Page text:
5

I have this projection in PROJ4:

+proj=tmerc +lat_0=41.836944 +lon_0=-87.684722 +x_0=0 +y_0=0 +datum=NAD83 +units=m +no_defs

What's the WKT translation?

I saw this site: http://cfconventions.org/wkt-proj-4.html but that doesn't help if you don't know the underlying syntax. For me, it's like being given the definition of 5 Chinese words and being told to construct a sentence out of them.

  • I've never seen it, and I'm pretty sure it's not in the EPSG registry. It's not State Plane or UTM, not set right for an Illinois state system. It could be a Chicago ProjCRS, but I didn't find anything on a quick search. – mkennedy Dec 20 '16 at 0:21
  • Using GDAL, you can put the string in a text file, and run gdalsrsinfo on that file to get a WKT string. – AndreJ Dec 20 '16 at 10:15
6

Technically, I think you have two questions. The first is just what's the WKT for this PROJ.4 string. The second is about how a CRS WKT is structured. An answer to the second question is probably too long for Stackexchange, but I've put some pointers below.

In answer to the first (should be single line, formatted into multiple lines for readability), I'm using a modified EPSG / Esri version.

PROJCS["Ben Cooper unknown CRS",
GEOGCS["NAD83",
  DATUM["North American Datum 1983",
    SPHEROID["GRS 1980",6378137.0,298.257222101]],
  PRIMEM["Greenwich",0.0],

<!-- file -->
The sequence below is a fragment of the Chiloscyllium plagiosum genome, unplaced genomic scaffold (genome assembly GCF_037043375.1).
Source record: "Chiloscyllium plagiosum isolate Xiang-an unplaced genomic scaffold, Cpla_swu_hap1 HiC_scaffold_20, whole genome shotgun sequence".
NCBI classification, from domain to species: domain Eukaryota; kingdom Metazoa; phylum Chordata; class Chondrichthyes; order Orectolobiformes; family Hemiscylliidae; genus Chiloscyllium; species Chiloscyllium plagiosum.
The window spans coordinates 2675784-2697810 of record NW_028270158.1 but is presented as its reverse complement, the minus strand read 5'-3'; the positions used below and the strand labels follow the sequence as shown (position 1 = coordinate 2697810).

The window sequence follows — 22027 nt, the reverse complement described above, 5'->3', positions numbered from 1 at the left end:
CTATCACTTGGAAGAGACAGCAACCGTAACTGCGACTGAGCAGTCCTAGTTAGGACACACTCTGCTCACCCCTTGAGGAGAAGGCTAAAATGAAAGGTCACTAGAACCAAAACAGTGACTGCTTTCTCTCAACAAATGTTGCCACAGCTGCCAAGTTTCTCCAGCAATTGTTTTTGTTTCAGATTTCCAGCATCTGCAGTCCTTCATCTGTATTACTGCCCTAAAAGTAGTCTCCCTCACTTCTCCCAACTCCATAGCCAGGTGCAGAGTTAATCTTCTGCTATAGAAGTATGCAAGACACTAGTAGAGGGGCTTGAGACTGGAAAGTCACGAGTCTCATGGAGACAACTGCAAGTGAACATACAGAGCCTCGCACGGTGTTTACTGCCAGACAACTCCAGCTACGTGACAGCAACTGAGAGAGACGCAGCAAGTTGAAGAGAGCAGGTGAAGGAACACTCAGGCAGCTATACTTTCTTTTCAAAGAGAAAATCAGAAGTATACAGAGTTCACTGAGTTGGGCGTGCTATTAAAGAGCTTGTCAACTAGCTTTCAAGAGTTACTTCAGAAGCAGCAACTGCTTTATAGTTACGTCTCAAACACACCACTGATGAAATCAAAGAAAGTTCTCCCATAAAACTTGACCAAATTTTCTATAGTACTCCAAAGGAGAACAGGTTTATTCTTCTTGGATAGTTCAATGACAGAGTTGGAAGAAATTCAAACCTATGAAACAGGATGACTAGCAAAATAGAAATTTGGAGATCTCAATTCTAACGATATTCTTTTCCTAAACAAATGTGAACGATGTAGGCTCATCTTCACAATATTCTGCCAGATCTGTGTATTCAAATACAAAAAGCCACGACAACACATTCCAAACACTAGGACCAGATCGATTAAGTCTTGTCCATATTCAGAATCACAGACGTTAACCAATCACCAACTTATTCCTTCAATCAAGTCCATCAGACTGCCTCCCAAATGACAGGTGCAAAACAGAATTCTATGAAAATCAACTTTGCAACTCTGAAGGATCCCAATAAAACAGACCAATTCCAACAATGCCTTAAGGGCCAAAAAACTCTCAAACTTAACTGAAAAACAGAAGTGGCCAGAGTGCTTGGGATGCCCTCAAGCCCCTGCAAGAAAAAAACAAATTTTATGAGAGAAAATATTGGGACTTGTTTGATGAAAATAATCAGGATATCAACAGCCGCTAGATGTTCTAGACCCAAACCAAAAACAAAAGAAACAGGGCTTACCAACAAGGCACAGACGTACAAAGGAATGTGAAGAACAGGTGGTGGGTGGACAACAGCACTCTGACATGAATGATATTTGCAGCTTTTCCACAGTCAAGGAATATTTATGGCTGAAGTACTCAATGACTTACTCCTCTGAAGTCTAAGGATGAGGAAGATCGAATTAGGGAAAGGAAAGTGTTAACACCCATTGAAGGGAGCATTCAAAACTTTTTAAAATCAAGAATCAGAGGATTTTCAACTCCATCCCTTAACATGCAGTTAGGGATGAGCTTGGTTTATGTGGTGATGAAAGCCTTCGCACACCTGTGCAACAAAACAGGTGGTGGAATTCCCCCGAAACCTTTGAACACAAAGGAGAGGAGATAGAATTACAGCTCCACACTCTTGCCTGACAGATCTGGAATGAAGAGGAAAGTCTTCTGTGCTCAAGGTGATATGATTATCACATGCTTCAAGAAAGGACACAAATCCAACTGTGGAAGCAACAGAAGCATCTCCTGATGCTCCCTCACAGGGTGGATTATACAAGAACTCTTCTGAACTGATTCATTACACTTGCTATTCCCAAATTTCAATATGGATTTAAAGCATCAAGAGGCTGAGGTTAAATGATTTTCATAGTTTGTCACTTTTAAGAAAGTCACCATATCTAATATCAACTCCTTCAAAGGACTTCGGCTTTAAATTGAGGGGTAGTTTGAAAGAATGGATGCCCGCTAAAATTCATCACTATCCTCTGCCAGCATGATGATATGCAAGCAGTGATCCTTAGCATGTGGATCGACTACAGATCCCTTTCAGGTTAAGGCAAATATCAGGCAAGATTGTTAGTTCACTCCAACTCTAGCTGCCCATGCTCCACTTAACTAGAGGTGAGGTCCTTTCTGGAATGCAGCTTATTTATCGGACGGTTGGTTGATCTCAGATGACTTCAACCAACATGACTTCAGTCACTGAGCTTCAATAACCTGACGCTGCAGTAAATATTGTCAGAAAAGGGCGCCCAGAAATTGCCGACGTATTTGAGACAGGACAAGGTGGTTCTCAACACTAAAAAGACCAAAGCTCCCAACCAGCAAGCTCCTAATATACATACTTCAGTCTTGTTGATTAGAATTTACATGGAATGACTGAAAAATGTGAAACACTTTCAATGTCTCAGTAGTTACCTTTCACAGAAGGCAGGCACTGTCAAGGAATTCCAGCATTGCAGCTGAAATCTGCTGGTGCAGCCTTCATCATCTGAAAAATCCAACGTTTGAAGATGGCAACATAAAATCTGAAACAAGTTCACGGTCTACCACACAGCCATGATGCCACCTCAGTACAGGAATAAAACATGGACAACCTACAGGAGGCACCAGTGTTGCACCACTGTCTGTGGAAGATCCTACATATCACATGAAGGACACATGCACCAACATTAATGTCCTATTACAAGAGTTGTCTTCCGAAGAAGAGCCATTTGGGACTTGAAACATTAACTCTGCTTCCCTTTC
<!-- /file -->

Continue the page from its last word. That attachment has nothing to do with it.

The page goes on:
UNIT["Degree",0.0174532925199433]],
PROJECTION["Transverse Mercator"],
PARAMETER["False Easting",0.0],
PARAMETER["False Northing",0.0],
PARAMETER["Scale Factor",1.0],
PARAMETER["Central Meridian",-87.684722],
PARAMETER["Latitude of Origin",41.836944],
UNIT["Metre",1.0]]

Above parameters are what Esri, and generally the version 1 of WKT, use. The EPSG registry uses these parameter names instead:

PARAMETER["Latitude of natural origin",41.836944]
PARAMETER["Longitude of natural origin",-87.684722]
PARAMETER["Scale factor at natural origin",1.0]

So, you can get WKT versions of all the CRS and transformations in the EPSG registry, but they're CRS WKT version 2 which is detailed in ISO and OGC standards released last year. There's some discussion in the annexes about the differences. The website spatialreference.org also has various WKT versions, but doesn't appear to have your particular CRS.

As a starting point on the structure of a CRS WKT string, I suggest you look at the new standard, available from OGC here. That should have references to the earlier WKT versions.

Note: Based on the values of the center parameters when I convert them to DMS, I think they're 41°50'13"N and 87°41'05"W and should probably have their values made more precise when converted to decimal degrees.

  • 1
    If you're interested in how Esri structures our WKT strings, drop me a line (@esri.com). I have some documents that I can send you. – mkennedy Dec 20 '16 at 1:00
  • +1 False easting and northing both set to zero makes me think this is definitely a custom projection. – Mintx Dec 22 '16 at 4:31

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